If you have ever installed an underground pipe or other utility, you likely had to work with tracer wire.

Tracer wire goes by several names, including locating or locator wire, and serves a specific purpose in the utility industry. The single conductor wire is used to locate other assets after they have been buried in the ground. Available products include copper, copper clad steel, and stainless steel, and can be insulated with several options.

Once a pipe, conduit, or other utility is installed, tracer wire is placed along the length of it and buried. This wire is searched for when the utility needs to be located (hence the name). Though most of the wire is buried underground, each dead end is connected to a grounded point. This connection creates a properly grounded tracer wire system that can be easily found by above-ground locating equipment.

To find underground wires, crews use a wire tracer – an above-ground device that emits a low-frequency signal to find the non-energized wire. Using a wire tracer eliminates the need to send electricity through a tracer wire for it to find underground assets. For many applications, tracer wire is often a low-cost insurance policy that prevents costly mistakes from occurring while performing necessary repairs or new installations.

Why does using tracer wire matter?

If crews don’t know where underground utilities are, they risk digging into an active line. While cutting through some utilities, like telecom, could cause an inconvenience for homeowners, buried gas or electric lines could cause severe harm to people in the area. Utilizing a tracer wire system saves time while trying to locate assets and could help with future technologies like utility mapping.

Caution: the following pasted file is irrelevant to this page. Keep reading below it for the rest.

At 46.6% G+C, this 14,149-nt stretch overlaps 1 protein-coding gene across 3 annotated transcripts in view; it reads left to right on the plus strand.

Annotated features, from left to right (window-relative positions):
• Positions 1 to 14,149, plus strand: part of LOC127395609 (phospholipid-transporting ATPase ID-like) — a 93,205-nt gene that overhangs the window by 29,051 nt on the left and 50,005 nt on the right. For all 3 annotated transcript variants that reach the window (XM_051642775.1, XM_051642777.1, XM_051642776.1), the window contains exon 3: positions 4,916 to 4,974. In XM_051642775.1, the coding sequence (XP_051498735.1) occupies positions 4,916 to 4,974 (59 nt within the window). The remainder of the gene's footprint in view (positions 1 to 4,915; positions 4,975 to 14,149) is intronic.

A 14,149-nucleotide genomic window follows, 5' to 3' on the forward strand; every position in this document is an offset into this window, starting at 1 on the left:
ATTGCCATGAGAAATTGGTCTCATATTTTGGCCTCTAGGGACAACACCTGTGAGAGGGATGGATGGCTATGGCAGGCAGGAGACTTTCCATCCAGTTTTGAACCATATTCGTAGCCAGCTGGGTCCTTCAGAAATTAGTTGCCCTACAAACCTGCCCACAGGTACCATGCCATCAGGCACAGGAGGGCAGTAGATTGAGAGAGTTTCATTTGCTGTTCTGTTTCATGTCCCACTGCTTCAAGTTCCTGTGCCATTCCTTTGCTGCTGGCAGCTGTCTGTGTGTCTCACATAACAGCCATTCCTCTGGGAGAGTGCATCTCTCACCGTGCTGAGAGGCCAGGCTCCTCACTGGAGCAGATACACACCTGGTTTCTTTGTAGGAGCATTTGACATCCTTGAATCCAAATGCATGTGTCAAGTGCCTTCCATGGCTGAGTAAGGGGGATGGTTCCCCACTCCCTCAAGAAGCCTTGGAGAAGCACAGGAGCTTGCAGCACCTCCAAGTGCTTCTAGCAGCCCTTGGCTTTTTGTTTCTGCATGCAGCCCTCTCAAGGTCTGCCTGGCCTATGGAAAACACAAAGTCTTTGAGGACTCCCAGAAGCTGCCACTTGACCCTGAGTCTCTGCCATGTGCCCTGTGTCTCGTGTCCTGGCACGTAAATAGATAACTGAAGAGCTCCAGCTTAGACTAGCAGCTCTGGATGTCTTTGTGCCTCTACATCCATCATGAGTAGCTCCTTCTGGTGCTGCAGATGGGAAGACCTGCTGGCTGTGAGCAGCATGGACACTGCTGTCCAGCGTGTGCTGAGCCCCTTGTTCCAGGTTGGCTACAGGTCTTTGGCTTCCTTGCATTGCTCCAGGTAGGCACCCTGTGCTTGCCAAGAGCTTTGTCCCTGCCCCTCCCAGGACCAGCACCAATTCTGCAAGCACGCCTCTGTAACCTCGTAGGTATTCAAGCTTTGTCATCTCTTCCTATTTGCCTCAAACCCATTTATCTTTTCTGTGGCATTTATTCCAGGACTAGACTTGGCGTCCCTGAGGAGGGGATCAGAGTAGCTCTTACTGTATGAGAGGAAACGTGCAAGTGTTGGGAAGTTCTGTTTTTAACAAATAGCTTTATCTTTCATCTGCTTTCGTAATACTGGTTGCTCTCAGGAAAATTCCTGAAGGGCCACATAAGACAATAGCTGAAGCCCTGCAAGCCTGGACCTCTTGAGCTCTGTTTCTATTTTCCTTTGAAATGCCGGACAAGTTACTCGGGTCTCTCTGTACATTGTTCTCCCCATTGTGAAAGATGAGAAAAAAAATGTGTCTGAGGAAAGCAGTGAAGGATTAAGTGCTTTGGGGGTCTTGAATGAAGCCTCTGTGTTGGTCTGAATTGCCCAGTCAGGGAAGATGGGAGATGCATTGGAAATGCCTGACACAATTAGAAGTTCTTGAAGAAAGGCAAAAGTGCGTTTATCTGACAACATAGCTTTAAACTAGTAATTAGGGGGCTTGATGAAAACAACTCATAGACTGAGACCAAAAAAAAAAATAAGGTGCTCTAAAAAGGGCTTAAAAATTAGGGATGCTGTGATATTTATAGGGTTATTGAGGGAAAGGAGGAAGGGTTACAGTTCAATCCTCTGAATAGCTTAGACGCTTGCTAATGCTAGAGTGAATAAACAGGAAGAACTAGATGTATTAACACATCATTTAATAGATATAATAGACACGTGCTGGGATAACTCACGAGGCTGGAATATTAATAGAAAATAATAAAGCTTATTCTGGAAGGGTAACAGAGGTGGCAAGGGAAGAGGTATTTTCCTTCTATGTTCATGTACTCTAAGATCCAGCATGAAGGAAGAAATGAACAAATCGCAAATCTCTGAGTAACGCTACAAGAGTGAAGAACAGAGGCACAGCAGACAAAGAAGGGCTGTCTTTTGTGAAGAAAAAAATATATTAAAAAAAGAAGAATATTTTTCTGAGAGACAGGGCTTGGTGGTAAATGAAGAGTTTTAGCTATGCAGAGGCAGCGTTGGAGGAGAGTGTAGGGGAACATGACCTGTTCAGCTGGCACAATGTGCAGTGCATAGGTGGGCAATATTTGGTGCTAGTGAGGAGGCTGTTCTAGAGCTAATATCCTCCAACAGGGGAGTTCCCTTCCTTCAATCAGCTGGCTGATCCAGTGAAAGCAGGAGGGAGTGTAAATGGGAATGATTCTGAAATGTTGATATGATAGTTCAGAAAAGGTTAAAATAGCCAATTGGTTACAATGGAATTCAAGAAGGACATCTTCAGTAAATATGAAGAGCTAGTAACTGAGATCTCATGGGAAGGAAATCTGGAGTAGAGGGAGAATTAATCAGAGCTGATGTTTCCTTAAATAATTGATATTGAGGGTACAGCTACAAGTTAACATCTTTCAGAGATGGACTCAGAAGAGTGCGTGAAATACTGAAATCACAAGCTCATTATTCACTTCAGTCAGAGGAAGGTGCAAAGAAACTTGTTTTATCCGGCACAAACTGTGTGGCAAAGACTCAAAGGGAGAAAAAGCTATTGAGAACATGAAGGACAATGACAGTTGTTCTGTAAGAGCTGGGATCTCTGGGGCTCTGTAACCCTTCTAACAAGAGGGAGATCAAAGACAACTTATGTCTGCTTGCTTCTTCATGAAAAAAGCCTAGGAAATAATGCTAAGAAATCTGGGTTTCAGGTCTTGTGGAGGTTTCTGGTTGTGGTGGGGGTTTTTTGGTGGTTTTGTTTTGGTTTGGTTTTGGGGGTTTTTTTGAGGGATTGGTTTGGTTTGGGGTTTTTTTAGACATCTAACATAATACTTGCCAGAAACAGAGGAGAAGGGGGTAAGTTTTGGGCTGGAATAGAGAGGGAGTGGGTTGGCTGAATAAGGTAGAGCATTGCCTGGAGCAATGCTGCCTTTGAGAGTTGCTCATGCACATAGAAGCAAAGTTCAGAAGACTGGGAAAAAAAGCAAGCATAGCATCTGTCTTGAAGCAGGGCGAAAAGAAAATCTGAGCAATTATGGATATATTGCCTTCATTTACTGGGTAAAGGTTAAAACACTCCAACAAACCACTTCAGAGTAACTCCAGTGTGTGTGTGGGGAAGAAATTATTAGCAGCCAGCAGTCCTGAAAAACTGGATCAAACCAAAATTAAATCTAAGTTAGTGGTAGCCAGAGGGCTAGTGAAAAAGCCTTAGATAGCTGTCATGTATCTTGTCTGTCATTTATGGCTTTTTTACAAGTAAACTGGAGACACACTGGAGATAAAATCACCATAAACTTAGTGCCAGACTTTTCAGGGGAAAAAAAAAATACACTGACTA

By using tracer wire to effectively find lines, crews can perform more accurate digs to reach pipelines for maintenance, repairs, or replacement while reducing the risk of accidents.

Commonly used in the utility industries, including for water, gas, and sewer pipes, and fiber optic cables, tracer wire can also be found in directional drilling applications, as well as irrigation systems and golf course sprinkler systems. Did you know Kris-Tech Wire started by selling tracer wire to golf course developers!

Tracer wire comes in several colors dictated by the American Public Works Association (APWA) to help workers know what utilities are under their feet. Different color jackets apply to unique APWA applications; blue tracer wire, for example, is specifically meant for potable water lines, while yellow is assigned to gas lines.

Check out our infographic and color code guide for more information about assigned APWA tracer wire installation colors.

Want more content? Read more about what types of tracer wire are the best to use in certain situations.